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While We Still Have Time

In spite of the grimness of the times in which we live, there is still hope. If you feel, like I do, that the usual discourse about matters of critical concern tends to be superficial, misguided, and false, then you might find some solace and inspiration here. I will try to offer insight and a holistic perspective on events and issues, and hopefully serve as a catalyst for raising the level of dialogue on this planet.

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Location: Madison, Wisconsin, United States

I was born in 1945, shortly before atom bombs were dropped on Japan. I served in the U.S. Army from 1968 to 1971. I earned master's degrees in Economics and Educational Psychology, and certificates in Web Page Design and as a Teacher of English as a Second Language. I followed an Indian guru for eight years, which immersed me in meditative practices and an attitude of reaching a higher level of being. A blog post listing the meditative practices I have pursued can be seen here.

Monday, April 10, 2006

But, but, St. Peter! I was on TV!

Solidarity foreverBack in the late 90s when things were slow in my regular job I took a second job with one of the major telephone companies, as a "Customer care representative." When your phone isn’t working properly, these are the people you talk to after waiting for an hour or more. It was a union job, so I thought it would be a good situation.

It wasn’t. The animosity between union and management was worse than I had ever seen before, and it was entirely because of the lame management. The managers would walk around livid at the sight of a worker, barely restraining themselves. I have a practical attitude towards unions, having been a member of three of them. They tend to be corrupt, but as a worker, you’re better off having one than not having one. They take away the "employment at will" vulnerability, and the pay tends to be better. The union in this case was the Communications Workers of America, and from what I could see, it was the most forthright, honest union of the three I had joined. That's probably why the management was so hostile. They couldn't buy the union leadership off.

But that was just my way of sneaking a bit of union lore into the mix. What made the phone company job a short one was the poor manner in which the service was set up. The reason customers have to wait so long to talk to a real person is – guess – not enough employees. The customers are already frustrated by not having their phones working properly. After the long wait, they can become fuming mad. I don’t do fuming mad very well.

The job had its humorous aspects. One night there was a wind storm in Michigan, and an older guy called, said his phone was out, his favorite tree fell on his roof, his dog got killed in the storm, and his house was flooded. He was a character, and after telling me his troubles, he said "I’m thinkin’ about callin’ Kevorkian!" I was at least able to get a service truck out to him. Different people react to their troubles differently, and it’s always enjoyable and heartening to talk with someone with a sense of humor.

That was my favorite call. My second favorite one, for opposite reasons, was a woman who called from one of the larger cities in Ohio, and said she had to have service immediately, because "I’m on TV!" I told her "That’s great! We have people from all walks of life who have telephones, and many of them are also on TV! But we won’t be able to get a repairman out until tomorrow." She replied, "But I’m on TV!" I told her that didn’t make any difference, and that priority is only given to emergency workers, like police, firefighters, etc. She didn’t like my answer, and I think I forwarded her to a supervisor. It turned out that she was a frequent caller, always said the same thing, and she indeed did work in television, either as a news anchor or on one of those "Live at 5" shows. She also never got special treatment, and was considered a nuisance.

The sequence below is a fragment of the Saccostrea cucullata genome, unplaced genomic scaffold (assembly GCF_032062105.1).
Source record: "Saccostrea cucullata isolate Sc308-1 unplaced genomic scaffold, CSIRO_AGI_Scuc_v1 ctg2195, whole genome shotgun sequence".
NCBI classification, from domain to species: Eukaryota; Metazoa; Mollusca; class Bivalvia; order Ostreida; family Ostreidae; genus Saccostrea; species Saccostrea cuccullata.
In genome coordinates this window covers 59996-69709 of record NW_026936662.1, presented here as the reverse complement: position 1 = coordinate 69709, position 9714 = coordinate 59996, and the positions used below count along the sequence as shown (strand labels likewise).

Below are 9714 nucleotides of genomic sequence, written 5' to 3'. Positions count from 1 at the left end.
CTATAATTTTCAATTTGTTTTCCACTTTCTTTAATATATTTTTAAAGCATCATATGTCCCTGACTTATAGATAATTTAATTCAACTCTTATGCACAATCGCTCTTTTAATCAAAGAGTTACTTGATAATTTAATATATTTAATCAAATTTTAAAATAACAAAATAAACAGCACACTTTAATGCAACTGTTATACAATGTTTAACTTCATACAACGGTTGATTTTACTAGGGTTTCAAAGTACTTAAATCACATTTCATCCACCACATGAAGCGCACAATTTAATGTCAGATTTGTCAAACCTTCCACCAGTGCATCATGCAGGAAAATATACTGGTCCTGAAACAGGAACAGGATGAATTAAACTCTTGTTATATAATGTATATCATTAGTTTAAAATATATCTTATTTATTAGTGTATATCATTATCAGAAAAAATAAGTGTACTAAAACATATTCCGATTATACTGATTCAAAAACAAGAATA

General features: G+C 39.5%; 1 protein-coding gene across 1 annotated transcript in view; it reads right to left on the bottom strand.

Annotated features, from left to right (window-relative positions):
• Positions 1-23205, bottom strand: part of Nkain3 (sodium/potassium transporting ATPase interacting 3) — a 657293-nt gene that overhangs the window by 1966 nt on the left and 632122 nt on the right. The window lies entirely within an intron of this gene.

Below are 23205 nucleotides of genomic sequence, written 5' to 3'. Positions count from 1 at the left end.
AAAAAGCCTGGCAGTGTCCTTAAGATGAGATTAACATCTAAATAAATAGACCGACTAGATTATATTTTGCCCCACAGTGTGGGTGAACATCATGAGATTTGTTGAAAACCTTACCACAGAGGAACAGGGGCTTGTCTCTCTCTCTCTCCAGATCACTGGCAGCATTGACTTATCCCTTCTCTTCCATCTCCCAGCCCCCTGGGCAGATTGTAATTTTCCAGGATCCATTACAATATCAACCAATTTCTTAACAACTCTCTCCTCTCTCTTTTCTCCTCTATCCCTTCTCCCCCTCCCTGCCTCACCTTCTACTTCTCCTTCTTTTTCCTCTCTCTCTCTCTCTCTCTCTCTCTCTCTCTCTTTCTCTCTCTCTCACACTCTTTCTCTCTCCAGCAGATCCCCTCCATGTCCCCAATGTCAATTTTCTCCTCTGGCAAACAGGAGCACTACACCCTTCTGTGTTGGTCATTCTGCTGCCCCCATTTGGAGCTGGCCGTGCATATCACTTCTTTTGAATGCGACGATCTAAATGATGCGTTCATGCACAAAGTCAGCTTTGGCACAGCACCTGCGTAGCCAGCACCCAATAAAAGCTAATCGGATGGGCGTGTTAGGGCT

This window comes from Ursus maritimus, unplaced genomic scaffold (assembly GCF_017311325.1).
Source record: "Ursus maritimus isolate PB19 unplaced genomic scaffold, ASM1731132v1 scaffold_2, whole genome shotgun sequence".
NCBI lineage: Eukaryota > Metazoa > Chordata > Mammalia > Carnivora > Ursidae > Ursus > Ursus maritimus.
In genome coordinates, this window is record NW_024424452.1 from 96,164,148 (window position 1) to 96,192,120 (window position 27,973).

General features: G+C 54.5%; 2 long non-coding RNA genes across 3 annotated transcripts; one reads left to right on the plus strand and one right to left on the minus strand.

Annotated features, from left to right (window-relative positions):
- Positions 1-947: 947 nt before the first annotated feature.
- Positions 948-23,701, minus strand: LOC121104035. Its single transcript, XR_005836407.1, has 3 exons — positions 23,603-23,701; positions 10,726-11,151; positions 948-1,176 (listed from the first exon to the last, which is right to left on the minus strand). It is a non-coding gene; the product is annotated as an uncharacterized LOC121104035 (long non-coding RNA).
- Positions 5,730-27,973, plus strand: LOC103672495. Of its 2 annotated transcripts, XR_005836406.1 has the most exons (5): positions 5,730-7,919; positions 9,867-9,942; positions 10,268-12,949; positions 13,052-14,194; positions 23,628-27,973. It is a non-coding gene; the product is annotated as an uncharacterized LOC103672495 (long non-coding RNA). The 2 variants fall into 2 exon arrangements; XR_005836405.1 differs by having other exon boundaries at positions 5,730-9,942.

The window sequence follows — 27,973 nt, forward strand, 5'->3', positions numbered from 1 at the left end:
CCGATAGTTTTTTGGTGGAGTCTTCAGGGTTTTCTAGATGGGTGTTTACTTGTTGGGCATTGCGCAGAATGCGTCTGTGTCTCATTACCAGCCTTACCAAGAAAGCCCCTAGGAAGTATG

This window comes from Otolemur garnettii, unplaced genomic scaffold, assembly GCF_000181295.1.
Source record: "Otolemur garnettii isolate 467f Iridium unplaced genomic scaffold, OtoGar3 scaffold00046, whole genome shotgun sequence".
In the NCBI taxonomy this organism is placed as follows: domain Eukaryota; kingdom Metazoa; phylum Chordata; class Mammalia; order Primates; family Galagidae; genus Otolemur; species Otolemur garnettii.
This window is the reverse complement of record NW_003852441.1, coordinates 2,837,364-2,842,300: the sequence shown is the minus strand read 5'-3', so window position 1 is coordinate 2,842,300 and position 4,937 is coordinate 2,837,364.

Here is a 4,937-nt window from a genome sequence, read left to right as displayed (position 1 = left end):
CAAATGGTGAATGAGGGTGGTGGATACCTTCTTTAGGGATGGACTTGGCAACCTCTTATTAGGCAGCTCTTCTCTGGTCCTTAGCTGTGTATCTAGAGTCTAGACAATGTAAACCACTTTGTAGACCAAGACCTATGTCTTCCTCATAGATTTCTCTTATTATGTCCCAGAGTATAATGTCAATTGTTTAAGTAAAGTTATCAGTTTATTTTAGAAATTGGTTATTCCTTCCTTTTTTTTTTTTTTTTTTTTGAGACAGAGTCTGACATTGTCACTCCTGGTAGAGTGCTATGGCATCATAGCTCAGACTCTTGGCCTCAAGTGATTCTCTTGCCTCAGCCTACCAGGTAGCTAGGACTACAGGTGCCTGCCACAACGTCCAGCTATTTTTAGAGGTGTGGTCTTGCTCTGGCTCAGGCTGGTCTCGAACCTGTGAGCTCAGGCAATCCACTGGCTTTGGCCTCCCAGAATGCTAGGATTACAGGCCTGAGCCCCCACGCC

I was thinking of this call over the weekend, after hearing so many "conventional wisdom" shows on public television and radio. Shows like "News Hour," "Washington Week," on PBS, and "Weekend Edition" on NPR have their own cadres of pundits, highly stylized know-it-alls who seem more "sophisticated" and "honest" than their commercial network counterparts. But only by degree, not by kind. They all refer to Bush as "President Bush," a telling ascription. They all know he stole two elections, that he is a criminal against humanity, and that he poses a serious threat to life on this planet. Why then, do they act as if he not only has legitimacy, but that there are real "policies" to discuss, a real "legacy" to be concerned about, and a real "presidency" for us out here in the hinterlands to bother ourselves about. Pardon me, all you important know-it-alls inside the "Beltway" in Washington, DC! We’re in big trouble! The "president" is on the verge of starting World War III!

Why, one might ask, are the all-knowing knowers in Washington, DC (and of course New York) bending over for the Bush crime family? It’s very simple. They’re on TV! And Radio! In newspapers! They may have to wait to get their phone lines fixed, but they dearly value their "place" in the hierarchy of American society. Tell the truth and you might lose your footing on the mountain, and fall down into obscurity. You might even end up like Gary Webb. Like it or not, the fortunes of our all-knowing punditocracy are tied to the fortunes of the Bush crime family. It’s kind of like the Stockholm Syndrome, except worse. The tradeoff is more craven: celebrity, a few perks, and attention - for your soul.

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